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CatalogueAndromeda Galaxy (M31)

Charles Messier (1730-1817) of France compiled the first modern catalogue of celestial objects. Called the Messier Catalogue, it is still used today to refer to many common astronomical objects, such as the Andromeda Galaxy, known as M31 (right) because it was the 31st object in his catalogue. The catalogue was made during the 1760's, and included 101 objects that were not comets.

Olber's Paradox

In 1823, Heinrich Olber put forth a seemingly simple question: Why is the night sky dark? This actually is not a very easy question to answer, and tells a lot about the nature of the universe.

First of all, it says that the universe is of finite size with a finite number of stars. If there were an infinite number of stars, then every spot in the sky would have an infinite number, so would shine as brightly as the sun. This also tells us that stars are obscured by dust. Dust obscures more distant stars, so only close ones are actually visible. Third, stars are not in a uniform distribution, but exist in clumps with voids in between.

These first three explanations are actually wrong. Any dust would heat up and so eventually glow as brightly as the stars that it hid. The second and third explanations are partially true. The universe does not contain an infinite number of stars, but it does contain enough to be more than enough to resolve the paradox. Also, stars are not in a uniform distribution, at least not on small scales, but we do not yet have an accurate enough map of extragalactic structure to know if this can still hold on a universal level.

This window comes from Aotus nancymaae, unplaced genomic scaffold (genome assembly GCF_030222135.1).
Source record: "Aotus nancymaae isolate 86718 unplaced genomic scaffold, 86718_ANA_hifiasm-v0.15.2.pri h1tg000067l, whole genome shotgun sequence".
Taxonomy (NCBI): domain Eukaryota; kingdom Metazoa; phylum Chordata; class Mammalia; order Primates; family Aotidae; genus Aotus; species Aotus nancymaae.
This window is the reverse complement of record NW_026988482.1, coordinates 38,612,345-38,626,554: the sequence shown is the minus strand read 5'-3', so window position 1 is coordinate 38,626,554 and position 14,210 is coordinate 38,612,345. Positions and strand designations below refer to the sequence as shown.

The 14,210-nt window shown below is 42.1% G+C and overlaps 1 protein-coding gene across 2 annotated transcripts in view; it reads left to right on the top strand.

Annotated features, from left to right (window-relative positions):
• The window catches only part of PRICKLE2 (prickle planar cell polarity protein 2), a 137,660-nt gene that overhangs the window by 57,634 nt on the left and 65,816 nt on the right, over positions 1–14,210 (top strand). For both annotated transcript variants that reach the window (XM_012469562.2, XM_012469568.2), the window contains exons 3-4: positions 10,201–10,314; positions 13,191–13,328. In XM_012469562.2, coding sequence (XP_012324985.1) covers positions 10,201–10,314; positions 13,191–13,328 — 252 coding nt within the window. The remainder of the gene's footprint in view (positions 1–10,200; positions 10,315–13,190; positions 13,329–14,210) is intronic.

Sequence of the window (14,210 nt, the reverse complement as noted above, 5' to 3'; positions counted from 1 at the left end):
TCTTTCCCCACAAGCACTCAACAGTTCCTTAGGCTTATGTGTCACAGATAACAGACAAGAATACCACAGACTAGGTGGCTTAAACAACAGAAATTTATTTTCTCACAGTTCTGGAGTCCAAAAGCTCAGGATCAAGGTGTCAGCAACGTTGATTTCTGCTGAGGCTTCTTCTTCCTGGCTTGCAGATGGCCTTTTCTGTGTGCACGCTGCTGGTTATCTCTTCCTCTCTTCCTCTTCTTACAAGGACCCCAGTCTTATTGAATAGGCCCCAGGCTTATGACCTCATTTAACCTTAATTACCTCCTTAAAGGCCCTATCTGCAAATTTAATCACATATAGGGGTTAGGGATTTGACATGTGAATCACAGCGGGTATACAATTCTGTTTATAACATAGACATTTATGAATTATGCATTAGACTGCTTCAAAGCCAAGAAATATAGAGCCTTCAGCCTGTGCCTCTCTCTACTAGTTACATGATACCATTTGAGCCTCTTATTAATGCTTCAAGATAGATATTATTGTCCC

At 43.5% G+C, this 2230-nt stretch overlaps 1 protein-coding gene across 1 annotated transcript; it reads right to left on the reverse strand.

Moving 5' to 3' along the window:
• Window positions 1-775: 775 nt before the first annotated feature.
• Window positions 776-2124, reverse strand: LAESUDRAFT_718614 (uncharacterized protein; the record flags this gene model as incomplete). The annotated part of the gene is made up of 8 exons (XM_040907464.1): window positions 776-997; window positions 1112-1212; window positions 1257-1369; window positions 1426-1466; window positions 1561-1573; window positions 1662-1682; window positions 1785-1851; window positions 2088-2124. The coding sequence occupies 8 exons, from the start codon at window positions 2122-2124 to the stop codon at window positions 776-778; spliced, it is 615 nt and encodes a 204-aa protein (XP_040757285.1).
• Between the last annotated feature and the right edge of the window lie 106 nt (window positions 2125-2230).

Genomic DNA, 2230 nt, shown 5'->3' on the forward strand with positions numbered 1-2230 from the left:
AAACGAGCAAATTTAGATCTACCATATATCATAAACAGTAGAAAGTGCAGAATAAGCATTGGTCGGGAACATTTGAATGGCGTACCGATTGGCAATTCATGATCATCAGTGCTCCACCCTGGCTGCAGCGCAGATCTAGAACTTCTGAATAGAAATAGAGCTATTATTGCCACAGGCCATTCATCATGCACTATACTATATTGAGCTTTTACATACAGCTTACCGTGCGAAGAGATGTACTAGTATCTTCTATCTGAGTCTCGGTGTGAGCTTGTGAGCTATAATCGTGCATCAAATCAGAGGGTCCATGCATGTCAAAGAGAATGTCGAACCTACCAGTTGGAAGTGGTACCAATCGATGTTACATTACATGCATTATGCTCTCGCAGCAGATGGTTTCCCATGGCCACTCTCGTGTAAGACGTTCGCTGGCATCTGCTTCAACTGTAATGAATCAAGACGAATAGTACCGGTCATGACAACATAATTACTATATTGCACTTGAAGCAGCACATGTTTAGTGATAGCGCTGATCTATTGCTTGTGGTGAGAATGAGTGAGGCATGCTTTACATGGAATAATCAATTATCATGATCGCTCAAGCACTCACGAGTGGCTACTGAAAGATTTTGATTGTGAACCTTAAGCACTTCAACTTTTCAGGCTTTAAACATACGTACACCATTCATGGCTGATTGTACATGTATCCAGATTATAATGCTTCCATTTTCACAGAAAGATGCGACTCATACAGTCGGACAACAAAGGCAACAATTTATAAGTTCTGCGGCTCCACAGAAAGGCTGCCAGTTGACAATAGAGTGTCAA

The following are two explanations that do resolve the paradox, correctly. First off, the universe is expanding, so distant light is shifted to longer wavelengths and made harder to see, an effect known as the Doppler Shift. Second, the universe is still young at between 11.2-20 billion years. Distant light has yet to reach us from anything beyond the visible universe.


Ancient astronomers knew of six planets: Mercury, Venus, Earth, Mars, Jupiter, and Saturn. The other planets were discovered in the last few hundred years.

The story of the discovery of Uranus is actually quite uneventful. William Herschel discovered it in 1781. No one had any idea that there might actually be another planet in the solar system, and they were quite surprised once orbital calculations showed it to be a planet.

Once it had been observed for several decades, however, there were some irregularities that were seen in its orbit. By this time, Newton's Laws had revolutionized the way orbital mechanics was done, and had been very successful - almost perfect - at describing planetary motion. So now Uranus' orbit couldn't be explained.

By 1846, however, enough observations had been made to show that Uranus' orbital perturbations could be attributed to another, unseen planet that was tugging at it, by Fredrich Wilhem Bessel. The calculations were refined by John Couch Adams and Urbain Leverrier. They told astronomer Johann Gottfried Galle where to look, and within hours the planet Neptune was discovered.

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